Here is a description of the Market of the city of Djenné, another one of the crown jewels of the Empire of Mali, by the French explorer René Caillié. Bear in mind that René Caillié was the first westerner to return from Timbuktu, Mali. Also note the description of Suya by a European in 1825!
“The Kola merchants stand at one end of the market, placed in two lines, each having in front of them a small basket of Kola nuts that they sell in retail, eight or ten cowries* each : the low price came from the large quantity of these fruits found in the entire country ; but they are normally worth fifteen to twenty cowries.
A few Butchers were established in the market; they lay their meat like in Europe: they also put in skewers small pieces of meat that they dry with smoke, and which they sell in retail. There is in this market a lot of fresh fish and dry ; earthen pots, calabashes, mats, and salt which is sold in retail, because that which is sold wholesale stays in shops.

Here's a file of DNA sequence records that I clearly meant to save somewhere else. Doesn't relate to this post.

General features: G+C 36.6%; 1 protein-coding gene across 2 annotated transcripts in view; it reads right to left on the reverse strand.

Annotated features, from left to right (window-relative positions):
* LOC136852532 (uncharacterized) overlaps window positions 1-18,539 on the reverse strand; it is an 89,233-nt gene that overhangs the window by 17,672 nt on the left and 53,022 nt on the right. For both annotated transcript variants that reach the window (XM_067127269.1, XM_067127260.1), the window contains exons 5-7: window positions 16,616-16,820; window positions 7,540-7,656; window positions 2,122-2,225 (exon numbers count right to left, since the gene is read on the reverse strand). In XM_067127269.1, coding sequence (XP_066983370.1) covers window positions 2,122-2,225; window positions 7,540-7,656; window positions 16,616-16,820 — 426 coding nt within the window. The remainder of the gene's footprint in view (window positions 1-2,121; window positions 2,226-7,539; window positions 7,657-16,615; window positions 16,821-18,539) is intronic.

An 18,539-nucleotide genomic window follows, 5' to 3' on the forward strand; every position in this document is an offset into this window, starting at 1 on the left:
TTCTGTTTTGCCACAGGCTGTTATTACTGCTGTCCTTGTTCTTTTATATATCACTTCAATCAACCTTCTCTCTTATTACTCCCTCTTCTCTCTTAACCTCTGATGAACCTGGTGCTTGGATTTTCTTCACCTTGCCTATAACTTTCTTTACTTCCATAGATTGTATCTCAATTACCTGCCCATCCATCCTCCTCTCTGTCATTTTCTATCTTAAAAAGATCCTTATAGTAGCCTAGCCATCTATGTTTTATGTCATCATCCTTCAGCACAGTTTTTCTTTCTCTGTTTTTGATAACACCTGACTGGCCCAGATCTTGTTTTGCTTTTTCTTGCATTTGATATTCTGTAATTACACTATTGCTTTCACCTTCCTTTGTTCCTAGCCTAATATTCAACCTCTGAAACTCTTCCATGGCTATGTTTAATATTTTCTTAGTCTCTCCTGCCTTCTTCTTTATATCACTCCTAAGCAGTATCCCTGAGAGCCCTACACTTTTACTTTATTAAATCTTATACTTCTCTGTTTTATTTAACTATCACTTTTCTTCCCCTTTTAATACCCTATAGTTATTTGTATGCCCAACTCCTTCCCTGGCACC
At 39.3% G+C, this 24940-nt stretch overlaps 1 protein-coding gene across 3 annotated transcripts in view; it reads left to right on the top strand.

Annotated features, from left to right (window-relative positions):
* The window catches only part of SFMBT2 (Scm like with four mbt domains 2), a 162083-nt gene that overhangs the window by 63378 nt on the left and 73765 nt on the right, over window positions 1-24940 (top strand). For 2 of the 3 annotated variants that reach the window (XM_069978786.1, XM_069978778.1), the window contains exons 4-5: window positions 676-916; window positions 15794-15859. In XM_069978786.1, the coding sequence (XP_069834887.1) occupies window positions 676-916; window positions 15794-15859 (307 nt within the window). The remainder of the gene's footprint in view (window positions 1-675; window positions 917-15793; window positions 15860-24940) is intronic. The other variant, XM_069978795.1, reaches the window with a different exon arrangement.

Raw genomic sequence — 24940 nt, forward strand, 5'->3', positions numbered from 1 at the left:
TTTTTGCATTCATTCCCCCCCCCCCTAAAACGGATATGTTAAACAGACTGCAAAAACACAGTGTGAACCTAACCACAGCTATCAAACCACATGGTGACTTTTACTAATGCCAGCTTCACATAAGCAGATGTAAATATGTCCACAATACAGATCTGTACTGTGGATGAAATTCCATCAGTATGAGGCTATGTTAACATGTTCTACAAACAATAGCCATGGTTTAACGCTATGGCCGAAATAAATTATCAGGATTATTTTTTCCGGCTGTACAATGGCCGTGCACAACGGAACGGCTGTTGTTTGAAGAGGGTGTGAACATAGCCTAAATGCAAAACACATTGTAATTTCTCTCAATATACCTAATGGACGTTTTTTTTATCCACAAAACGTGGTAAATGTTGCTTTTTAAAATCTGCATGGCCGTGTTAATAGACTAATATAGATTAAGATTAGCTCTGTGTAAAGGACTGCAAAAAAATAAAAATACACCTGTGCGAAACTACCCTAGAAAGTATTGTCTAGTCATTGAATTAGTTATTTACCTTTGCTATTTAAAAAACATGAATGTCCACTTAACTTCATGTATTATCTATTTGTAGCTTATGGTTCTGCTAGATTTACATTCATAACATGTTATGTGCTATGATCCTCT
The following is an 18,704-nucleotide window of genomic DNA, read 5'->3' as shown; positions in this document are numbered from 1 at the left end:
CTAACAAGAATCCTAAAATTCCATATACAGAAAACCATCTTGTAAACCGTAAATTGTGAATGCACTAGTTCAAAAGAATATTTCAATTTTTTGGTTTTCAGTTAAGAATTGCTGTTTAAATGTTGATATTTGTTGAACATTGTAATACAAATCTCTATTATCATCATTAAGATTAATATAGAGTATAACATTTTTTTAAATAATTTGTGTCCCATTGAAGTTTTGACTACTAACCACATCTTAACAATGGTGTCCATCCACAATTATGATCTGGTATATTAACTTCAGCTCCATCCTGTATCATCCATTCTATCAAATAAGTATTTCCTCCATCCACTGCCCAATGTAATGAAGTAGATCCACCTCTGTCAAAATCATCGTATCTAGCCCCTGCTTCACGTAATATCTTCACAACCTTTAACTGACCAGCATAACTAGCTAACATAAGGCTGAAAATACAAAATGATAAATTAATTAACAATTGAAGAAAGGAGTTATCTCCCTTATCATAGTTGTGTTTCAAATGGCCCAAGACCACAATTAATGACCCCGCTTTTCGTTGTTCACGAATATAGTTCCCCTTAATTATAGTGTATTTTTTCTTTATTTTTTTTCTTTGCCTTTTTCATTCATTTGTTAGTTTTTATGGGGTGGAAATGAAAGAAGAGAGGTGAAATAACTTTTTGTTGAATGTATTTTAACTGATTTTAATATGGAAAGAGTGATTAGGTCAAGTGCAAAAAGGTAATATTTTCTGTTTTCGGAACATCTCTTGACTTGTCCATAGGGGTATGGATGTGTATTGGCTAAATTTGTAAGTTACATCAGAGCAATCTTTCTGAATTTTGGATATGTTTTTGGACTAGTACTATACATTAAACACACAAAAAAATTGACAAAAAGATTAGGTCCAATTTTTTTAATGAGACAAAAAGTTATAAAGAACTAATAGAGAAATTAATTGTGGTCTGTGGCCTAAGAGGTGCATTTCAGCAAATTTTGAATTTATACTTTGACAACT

We see an infinite number of merchants in the streets carrying their merchandise and yelling like it is done in Europe : these are fabrics of the country, things homemade, kola nuts, honey, vegetable butter and animal, milk, firewood. This last item is rare here; women bring it from 12 to 15 miles around. Millet stubble is also sold in the market; during my stay in this city, every night I saw negro women who had bought this fuel for 10 cowries, to cook their supper …”
René Caillé, Journal d’un voyage à Tombouctou et à Jenné dans l’Afrique centrale. Tome 2, P. 199 et s. English translation by Dr. Y., Afrolegends.com
*Cowry: small white sea shells used as trade money in Africa up until a recent times.